Issue 6, November 2008
|Historical Context: Russia's and the West's Divergent Economic Paths|
Many have said that Russia’s economy operates under the façade of Western style free market capitalism. However, Russia’s economic profile, and entire growth trajectory, is very different from that of the West.
Modernization has come to Russia unevenly over the last century. The country’s leaders have tried to harness natural resources to build a viable economy and to position Russia as a frontrunner in the global community. The 20th Century saw it lurch from system to system: feudalism to socialism to capitalism in modified, overlapping, and distinctly Russian iterations. Largely isolated from the West, Russia evolved from a poor agrarian nation to a Communist imperial military-industrial power to a quasi-capitalist petrostate, all against the backdrop of a bloody revolution, two devastating world wars, a protracted Cold War, and the swift and dramatic loss of its empire.
Western economies all began embracing common philosophies, practices, and institutions after WWII. In fact, it was during this period (led by the United States’ reconstruction efforts in Europe and Asia) that Western economies grew dramatically. At the same time, the West was locked in an ideological and geopolitical struggle with the Russian-led Soviet Union which prevented economic cooperation or integration. When the Soviet Union broke open in the late 1980s, the economies in the new republics bore little resemblance to those in the West.
The Crisis of the 1990s
Experts generally agree that the dissolution of the Soviet Union in 1991 into fifteen separate republics was largely an event of economic necessity. It was less a ‘collapse’ than a relinquishing by Russia of its control over the other republics, which went on to achieve independence from Moscow. Gobachev’s Glastnost and Perestroika reforms unleashed simmering ethnic, social, and political tensions that would likely have destroyed the empire in the long term. In the end, it was a crushing financial crisis that made it necessary for Russia to shed its possessions and satellites beyond its administrative borders. Low prices for its oil and gas exports, decreased domestic productivity, high prices on critical imports, and mounting debt triggered the collapse of the economy. Russia could literally no longer afford its empire, and so it was forced to extend sovereignty to the other Soviet republics and remove its troops from occupied nations in Eastern and Central Europe.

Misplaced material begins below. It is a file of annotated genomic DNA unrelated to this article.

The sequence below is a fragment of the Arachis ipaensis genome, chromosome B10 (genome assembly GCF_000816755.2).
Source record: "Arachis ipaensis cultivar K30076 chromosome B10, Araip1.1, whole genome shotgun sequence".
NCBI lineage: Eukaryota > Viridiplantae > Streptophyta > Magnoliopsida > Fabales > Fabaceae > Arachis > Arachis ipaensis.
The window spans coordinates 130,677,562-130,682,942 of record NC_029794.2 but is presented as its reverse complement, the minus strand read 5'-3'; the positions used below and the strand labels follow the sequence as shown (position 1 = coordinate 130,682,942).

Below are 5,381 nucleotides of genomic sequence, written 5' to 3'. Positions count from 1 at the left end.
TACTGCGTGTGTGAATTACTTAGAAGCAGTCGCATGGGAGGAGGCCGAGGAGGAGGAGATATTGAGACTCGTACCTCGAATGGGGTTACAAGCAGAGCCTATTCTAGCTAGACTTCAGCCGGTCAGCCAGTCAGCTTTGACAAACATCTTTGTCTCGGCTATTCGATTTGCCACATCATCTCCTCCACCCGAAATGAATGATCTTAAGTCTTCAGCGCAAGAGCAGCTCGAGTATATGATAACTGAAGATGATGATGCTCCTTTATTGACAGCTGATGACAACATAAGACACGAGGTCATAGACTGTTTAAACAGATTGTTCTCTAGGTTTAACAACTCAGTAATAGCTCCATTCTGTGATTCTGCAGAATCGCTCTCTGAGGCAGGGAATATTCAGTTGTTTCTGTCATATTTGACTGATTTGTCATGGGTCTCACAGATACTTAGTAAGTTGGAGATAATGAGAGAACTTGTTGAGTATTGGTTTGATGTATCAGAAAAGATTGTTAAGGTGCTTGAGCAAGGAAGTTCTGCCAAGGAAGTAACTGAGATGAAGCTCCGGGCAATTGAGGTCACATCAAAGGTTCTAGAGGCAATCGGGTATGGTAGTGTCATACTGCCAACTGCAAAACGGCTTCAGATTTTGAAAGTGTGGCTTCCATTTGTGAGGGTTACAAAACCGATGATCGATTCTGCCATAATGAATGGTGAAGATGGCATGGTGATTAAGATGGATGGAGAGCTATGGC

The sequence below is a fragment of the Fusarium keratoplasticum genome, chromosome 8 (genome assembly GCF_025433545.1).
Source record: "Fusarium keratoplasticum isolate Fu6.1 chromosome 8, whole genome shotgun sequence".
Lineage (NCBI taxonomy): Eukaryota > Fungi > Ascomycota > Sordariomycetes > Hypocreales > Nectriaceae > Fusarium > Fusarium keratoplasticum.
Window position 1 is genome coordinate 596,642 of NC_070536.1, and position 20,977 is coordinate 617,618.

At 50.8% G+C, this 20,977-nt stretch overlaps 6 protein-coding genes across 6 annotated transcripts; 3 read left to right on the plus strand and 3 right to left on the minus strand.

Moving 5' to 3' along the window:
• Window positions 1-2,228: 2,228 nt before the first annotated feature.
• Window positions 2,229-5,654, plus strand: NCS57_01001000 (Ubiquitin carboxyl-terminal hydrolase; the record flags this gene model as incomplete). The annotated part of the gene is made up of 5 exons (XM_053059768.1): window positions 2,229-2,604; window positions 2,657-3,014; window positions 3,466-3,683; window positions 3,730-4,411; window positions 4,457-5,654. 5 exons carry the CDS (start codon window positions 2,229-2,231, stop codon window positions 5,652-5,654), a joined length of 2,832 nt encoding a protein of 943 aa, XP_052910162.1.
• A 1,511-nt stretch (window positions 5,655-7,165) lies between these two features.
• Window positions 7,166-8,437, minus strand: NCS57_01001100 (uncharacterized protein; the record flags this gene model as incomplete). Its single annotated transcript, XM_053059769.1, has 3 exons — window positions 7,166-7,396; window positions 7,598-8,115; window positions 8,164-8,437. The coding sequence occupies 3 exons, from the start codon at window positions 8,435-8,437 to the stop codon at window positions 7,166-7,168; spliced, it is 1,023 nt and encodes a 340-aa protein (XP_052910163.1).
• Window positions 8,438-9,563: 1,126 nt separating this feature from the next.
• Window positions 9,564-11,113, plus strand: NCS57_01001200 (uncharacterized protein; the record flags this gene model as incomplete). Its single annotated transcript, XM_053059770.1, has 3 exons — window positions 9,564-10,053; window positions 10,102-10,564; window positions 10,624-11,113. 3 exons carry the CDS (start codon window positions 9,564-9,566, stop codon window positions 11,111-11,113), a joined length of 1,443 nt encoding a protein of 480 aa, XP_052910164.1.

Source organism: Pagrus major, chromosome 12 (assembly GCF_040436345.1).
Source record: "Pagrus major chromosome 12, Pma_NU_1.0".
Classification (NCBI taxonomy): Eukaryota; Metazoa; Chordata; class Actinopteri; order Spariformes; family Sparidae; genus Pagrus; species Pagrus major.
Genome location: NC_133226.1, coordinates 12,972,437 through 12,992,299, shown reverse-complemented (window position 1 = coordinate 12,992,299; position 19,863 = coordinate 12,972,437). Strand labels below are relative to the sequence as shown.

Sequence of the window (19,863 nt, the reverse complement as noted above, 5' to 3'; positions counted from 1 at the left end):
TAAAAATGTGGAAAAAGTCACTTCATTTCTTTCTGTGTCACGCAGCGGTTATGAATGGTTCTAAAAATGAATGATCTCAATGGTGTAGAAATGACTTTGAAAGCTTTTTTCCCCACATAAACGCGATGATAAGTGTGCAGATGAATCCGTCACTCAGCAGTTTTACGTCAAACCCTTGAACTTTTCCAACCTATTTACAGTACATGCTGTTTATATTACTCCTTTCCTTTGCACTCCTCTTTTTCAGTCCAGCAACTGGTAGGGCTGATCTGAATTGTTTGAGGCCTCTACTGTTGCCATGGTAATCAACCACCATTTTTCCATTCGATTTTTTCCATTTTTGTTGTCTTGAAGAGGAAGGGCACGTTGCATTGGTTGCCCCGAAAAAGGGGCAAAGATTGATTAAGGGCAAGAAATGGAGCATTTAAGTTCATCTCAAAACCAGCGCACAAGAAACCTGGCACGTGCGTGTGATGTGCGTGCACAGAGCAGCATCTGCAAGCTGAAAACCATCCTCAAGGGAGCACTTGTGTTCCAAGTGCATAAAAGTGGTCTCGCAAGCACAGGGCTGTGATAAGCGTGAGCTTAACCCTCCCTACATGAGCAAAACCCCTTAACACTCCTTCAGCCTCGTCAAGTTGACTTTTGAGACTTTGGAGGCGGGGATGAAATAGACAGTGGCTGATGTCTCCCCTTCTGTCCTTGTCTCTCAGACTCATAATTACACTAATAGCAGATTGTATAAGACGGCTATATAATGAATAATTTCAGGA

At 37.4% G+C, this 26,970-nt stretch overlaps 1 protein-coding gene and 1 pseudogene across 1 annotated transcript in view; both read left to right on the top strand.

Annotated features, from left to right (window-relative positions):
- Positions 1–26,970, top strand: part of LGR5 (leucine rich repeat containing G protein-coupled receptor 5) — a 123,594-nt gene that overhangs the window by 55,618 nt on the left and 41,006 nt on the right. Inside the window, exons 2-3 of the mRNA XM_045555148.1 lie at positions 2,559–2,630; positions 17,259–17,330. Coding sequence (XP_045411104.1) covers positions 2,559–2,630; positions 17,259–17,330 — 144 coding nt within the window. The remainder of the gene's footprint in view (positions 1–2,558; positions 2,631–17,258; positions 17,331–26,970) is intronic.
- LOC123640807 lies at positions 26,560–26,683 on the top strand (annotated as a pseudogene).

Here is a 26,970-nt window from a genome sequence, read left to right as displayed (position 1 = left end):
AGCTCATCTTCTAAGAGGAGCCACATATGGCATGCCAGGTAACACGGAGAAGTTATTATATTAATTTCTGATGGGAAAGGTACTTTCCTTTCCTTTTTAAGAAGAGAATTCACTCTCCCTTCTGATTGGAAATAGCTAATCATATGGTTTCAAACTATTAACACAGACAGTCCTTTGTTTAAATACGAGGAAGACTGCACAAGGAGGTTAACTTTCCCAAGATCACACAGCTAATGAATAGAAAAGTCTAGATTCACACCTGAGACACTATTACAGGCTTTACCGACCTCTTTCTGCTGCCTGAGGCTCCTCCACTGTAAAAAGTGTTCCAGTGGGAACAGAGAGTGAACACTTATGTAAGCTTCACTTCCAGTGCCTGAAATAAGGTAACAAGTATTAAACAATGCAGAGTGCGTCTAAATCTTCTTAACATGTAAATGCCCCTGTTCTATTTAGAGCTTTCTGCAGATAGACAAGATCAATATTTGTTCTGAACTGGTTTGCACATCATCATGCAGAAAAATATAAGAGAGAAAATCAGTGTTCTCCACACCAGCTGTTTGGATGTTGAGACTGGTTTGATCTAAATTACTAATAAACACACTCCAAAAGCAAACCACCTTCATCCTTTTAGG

Structural weaknesses in the Soviet economy over the previous decades contributed to its dissolution. Massive military expenditures related to the Cold War arms race, the war in Afghanistan, and the inefficiency of central economic planning under the Communist regime were all part of the disastrous equation. The Soviet Republics, including Russia, had not modernized. The arms and aviation industries that had been critical during the Cold War represented almost all of industrial capacity. Gorbachev’s economic reforms began to chip away at state ownership and control of economic assets, attempting to introduce nascent capitalist incentives to spur growth. However, upon its demise, the Communist regime had tremendous difficulty not only growing the economy, but providing for its citizens’ basic needs.